The “at” symbol

The “at” symbol

Back in 1971, American computer programmer Ray Tomlinson, known as the inventor of email, sent the first electronic message, indicating a recipient’s location with the ubiquitous symbol (@).
Today, accounting and programming experts use the at symbol most frequently, but creative designers are right behind them.

There are three main theories of the origin of the @ symbol:
– It represents the Latin word “ad” meaning “toward.”
– It is born from the French word “à” meaning  “at.”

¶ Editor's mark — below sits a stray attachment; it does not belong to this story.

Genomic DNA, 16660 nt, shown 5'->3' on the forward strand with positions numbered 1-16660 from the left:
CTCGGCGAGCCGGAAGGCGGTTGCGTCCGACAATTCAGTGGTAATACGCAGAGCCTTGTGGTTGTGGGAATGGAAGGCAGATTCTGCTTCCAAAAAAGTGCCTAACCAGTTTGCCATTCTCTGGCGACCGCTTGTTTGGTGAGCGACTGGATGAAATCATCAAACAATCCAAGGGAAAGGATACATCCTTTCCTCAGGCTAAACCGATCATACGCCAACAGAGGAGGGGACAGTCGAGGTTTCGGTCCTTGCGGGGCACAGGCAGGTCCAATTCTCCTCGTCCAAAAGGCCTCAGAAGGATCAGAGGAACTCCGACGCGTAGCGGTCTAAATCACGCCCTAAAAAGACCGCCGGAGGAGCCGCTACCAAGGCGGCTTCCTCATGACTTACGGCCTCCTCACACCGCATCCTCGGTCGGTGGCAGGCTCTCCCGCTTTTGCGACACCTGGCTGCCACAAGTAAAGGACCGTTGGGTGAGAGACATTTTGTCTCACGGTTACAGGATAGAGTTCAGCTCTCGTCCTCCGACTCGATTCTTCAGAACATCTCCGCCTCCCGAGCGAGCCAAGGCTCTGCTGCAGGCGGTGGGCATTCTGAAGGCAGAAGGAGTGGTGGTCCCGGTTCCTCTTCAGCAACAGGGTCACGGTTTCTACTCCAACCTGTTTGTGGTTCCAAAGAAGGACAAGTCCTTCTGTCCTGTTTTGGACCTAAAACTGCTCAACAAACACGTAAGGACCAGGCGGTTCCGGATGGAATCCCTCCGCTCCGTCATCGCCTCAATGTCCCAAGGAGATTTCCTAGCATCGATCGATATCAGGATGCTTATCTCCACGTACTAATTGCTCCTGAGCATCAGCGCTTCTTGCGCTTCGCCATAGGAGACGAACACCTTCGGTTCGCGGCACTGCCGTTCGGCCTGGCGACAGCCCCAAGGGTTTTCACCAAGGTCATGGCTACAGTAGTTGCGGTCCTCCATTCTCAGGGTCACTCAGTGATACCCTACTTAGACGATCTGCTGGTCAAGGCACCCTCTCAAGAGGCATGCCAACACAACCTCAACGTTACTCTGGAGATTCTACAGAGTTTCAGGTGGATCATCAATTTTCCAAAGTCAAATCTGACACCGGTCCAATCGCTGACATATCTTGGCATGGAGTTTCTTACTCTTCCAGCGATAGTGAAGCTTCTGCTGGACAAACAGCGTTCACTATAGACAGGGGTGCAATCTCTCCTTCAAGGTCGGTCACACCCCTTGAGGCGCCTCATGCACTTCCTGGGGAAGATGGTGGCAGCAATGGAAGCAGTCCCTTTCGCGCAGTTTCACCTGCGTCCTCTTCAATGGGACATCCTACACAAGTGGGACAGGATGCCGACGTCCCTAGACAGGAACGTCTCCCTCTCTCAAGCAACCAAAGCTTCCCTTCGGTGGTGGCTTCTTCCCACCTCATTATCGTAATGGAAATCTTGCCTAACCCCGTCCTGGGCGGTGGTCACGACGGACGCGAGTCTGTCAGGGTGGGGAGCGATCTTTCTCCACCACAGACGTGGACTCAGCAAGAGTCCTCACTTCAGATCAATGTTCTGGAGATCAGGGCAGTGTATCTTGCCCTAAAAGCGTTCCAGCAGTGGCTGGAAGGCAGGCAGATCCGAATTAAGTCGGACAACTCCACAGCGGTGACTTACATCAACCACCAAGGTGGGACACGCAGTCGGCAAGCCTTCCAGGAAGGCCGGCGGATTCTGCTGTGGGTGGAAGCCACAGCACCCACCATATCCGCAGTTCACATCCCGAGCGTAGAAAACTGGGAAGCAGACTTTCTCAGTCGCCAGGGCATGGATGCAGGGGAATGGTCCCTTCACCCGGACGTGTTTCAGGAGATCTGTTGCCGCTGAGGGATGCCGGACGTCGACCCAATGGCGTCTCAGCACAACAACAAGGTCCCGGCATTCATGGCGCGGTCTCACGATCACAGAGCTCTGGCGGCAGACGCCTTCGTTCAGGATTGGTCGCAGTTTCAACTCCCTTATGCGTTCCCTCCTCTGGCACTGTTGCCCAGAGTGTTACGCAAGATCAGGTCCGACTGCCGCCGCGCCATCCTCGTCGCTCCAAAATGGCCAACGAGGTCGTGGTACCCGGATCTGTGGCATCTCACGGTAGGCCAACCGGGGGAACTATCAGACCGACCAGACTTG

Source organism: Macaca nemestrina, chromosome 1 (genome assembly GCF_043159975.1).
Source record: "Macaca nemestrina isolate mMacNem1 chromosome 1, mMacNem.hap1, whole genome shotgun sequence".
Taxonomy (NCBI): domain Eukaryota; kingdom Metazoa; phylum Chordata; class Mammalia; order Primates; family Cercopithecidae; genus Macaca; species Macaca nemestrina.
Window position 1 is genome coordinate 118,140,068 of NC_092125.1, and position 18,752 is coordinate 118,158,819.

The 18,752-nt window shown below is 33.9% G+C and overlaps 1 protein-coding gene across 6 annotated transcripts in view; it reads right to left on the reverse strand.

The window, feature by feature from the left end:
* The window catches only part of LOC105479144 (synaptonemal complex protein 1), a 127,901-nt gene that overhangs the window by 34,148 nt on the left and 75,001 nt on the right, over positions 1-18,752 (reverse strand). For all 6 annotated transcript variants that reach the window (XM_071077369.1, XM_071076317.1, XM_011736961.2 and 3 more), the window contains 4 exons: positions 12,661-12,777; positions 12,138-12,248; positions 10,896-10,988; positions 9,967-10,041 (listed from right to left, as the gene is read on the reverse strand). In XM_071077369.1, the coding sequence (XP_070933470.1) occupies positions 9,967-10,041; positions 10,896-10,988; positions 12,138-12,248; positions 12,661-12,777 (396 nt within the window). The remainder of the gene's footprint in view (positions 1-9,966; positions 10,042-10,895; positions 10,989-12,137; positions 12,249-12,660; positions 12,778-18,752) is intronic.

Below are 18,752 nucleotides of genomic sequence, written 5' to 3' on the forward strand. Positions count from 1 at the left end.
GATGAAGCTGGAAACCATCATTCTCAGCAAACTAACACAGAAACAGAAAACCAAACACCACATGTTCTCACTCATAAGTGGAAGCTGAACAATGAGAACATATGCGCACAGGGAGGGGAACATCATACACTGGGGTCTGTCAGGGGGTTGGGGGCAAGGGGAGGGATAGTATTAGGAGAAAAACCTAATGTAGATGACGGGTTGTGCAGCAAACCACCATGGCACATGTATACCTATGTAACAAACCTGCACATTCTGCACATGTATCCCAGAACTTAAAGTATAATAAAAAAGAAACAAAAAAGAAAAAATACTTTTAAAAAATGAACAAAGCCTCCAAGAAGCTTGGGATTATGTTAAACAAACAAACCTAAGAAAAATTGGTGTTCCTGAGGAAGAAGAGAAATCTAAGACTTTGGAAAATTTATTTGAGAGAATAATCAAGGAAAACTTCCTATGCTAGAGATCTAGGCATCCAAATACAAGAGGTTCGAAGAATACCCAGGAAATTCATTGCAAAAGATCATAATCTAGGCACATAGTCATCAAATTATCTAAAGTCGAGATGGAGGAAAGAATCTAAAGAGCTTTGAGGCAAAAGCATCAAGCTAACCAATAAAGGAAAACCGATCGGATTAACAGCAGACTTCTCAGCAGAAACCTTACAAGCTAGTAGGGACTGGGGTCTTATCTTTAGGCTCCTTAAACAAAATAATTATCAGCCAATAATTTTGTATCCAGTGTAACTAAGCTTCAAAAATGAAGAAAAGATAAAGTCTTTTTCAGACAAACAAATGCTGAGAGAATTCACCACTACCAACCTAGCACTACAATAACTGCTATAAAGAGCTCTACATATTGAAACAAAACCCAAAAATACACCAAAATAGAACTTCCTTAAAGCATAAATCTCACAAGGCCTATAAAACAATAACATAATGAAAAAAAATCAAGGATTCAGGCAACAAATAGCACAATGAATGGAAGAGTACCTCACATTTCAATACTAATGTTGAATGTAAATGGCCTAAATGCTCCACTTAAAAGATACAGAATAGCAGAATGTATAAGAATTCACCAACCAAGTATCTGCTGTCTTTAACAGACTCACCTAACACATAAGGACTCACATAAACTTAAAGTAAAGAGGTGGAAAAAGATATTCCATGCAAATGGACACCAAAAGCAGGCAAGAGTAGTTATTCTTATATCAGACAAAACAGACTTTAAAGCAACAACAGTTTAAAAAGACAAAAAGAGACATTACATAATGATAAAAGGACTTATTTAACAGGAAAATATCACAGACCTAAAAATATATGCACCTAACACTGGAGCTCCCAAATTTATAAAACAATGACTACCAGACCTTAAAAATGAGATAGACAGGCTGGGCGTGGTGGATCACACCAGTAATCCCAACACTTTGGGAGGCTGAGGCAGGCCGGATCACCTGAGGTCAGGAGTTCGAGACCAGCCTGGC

– It is an abbreviation for “each at,” first documented in 1536 in Spain. Florentine merchant Francesco Lapi sent a letter from Seville to Rome, using the @ symbol to denote a unit of wine. “There, an amphora of wine, which is one-thirtieth of a barrel, is worth 70 or 80 ducats,” he wrote, representing the amphora with @.

Thanks to its unique shape, @ has many nicknames:
Strudel (Israel), monkey’s tail (Denmark), little duck (Greece), dog (Russia), snail (Italy), sleeping cat (Finland), worm (Hungary), rolled pickled herring (Czech Republic), mouse (China), and more.

Sources: Guest Blogger

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